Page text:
The deals can seem minor – trading two seventh-round picks for an additional sixth-rounder in 2018. They can seem monumental – a five-for-one deal with Cleveland to move up 21 spots in the 2011 first round to take receiver Julio Jones. Dimitroff has traded up in the fifth round to take defensive tackle Grady Jarrett in 2015. And he has traded up in the first round to get rush end Tak McKinley (2017). Win some. Lose some. Some are a tie.

With nobody in the same room and so many layers of added communication in place while the clock is ticking, the difficulties in striking such deals this time are obvious. Trader Thomas will be a little harder pressed to keep his streak alive.

“The scattered element of this is going to be complicated for some,” Dimitroff said. “I think there are going to be a lot more conversations and deals worked on in advance. Nothing set in stone, they’ll be conditional and circumstantial.

“I do that a lot anyway prior to the draft, that’s one of the reasons I probably feel comfortable moving in the draft,” he added, before paraphrasing Gen. George Patton (he gets extra credit for that).

“Prepare in times of peace and bleed less in war.”

Dimitroff is 53, but still looks unburdened by age. Stuck at home, he’s trying to get in an hour a day of cardio. While on a conference call, he can still get in some work with the exercise bands. He cuts a progressive figure in how he goes about researching players he wants to bring into the fold.

But this draft, he said, will skew a little more toward the elemental than the analytical. There will be more throwback to days of good old-fashioned scouting and game-film review. And Dimitroff seems very OK with that.

“We’re not going to have all the medicals on everyone. We’re not going to have all the information that maybe we’ve had in the past. We’re going to have to make decisions on people that we know maybe three-quarters of the information we need – at least think we need – like we've done in the past,” he said.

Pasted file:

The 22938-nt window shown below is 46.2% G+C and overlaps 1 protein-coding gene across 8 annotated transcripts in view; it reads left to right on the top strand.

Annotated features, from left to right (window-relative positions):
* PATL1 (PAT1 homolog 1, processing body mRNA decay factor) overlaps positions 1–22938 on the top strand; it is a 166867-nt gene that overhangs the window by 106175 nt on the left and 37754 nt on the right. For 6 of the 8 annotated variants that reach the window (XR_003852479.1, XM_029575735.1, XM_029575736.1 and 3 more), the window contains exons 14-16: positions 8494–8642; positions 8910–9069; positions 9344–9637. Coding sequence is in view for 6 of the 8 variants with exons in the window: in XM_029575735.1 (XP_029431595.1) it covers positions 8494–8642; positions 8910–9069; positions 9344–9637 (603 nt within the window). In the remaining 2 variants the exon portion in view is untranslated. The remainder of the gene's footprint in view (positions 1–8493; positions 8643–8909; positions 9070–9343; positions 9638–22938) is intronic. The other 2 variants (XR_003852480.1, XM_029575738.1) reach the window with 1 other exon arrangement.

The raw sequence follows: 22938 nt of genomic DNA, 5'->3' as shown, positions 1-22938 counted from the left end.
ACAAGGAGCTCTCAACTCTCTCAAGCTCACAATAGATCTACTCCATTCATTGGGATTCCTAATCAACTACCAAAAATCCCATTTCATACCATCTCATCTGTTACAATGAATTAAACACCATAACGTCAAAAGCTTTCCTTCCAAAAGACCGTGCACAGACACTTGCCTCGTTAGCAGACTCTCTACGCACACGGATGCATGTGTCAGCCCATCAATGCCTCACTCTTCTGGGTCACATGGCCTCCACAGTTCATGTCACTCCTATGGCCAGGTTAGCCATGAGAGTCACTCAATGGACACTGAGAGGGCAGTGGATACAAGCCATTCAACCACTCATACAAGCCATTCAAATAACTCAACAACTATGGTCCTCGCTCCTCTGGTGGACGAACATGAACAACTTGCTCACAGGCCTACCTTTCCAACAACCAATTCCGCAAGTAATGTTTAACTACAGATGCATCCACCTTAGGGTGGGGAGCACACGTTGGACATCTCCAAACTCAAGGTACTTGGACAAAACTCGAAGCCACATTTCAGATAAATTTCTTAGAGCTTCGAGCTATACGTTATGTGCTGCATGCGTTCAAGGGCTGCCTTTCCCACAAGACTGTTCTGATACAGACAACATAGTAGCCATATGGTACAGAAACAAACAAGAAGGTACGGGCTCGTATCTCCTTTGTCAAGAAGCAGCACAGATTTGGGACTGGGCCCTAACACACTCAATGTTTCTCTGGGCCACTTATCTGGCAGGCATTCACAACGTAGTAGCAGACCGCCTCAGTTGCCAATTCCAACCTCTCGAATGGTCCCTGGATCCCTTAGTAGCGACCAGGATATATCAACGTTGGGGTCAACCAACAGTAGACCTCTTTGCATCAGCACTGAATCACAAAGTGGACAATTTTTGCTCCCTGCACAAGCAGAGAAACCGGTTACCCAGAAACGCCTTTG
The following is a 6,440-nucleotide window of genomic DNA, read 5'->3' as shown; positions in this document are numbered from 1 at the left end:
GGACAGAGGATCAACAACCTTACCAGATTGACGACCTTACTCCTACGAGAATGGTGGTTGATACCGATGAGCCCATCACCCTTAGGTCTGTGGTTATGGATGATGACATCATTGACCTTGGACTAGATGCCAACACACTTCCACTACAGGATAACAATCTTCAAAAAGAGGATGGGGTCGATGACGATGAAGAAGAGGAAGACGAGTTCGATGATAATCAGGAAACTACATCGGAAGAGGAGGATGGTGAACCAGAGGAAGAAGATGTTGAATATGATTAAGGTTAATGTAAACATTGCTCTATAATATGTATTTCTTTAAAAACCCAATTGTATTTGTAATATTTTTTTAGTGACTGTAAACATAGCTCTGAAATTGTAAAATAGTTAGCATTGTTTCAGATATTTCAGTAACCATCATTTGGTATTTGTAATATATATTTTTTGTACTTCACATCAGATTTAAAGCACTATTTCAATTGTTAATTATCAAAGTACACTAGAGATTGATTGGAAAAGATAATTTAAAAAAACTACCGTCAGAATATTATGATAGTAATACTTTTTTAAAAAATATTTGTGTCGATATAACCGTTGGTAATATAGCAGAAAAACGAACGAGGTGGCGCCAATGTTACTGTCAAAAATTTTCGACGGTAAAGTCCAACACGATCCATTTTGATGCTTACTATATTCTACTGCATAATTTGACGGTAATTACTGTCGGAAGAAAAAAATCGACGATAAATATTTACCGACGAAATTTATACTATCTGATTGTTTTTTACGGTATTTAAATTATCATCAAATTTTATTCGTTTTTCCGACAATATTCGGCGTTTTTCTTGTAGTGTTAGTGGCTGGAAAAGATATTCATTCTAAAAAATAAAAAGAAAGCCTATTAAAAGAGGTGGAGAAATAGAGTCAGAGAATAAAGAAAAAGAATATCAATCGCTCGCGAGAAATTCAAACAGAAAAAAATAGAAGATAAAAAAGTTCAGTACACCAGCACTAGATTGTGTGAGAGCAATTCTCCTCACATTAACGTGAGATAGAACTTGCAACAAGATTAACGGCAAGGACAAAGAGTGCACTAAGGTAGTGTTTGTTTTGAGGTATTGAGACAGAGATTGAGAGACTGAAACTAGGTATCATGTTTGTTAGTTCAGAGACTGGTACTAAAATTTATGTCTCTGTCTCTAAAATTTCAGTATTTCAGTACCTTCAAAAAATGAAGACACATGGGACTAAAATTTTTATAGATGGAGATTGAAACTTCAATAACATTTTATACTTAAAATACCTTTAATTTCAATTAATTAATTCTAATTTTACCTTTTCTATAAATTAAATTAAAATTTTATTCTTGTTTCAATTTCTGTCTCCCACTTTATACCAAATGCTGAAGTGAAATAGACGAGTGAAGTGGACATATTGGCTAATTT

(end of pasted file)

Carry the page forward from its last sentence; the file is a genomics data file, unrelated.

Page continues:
So, he is asked, what will be the difference-maker in this unique draft for a team to succeed?

“Teams that do well in this draft will have a very solid and sound personnel system set up,” Dimitroff said. “It comes back to some old-school scouting elements. You better have an adept scouting staff in place, you better have your t’s crossed and your i’s dotted with a lot of the underclassmen as well as the potential undrafted people.

“It’s the preparation, it’s having a very good and sound personnel system. And being prepared with the technology, the systems put in place, that’s going to be a really important piece.

“Teams in front of it should be able to draft well. They could draft well if it was moved up 10 days.” The presumption being that the Falcons are one of those teams.

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Right now, in addition to real concerns, there are odd questions and odder scenes playing in the general manager’s head.

How many tech people does he really want around his house setting up the tools he’ll need to keep current during the draft? “I have this vision of five guys with hazmat suits wandering around,” he said.

And he finds himself even thinking, only semi-seriously, of “trying to dissuade the fan base from heckling outside on the sidewalk.”

Wherever Falcons fans are sheltered during the draft, they will care not one whit about how weird and challenging the process has been. They will not care if Dimitroff is drafting from a survivalist’s underground bunker. They only care that he hits on the majority of his picks and that their team breaks free from the bonds of mediocrity.

No excuses. This most unusual draft has to pay off.

“And I wouldn’t want that any other way,” the GM contended.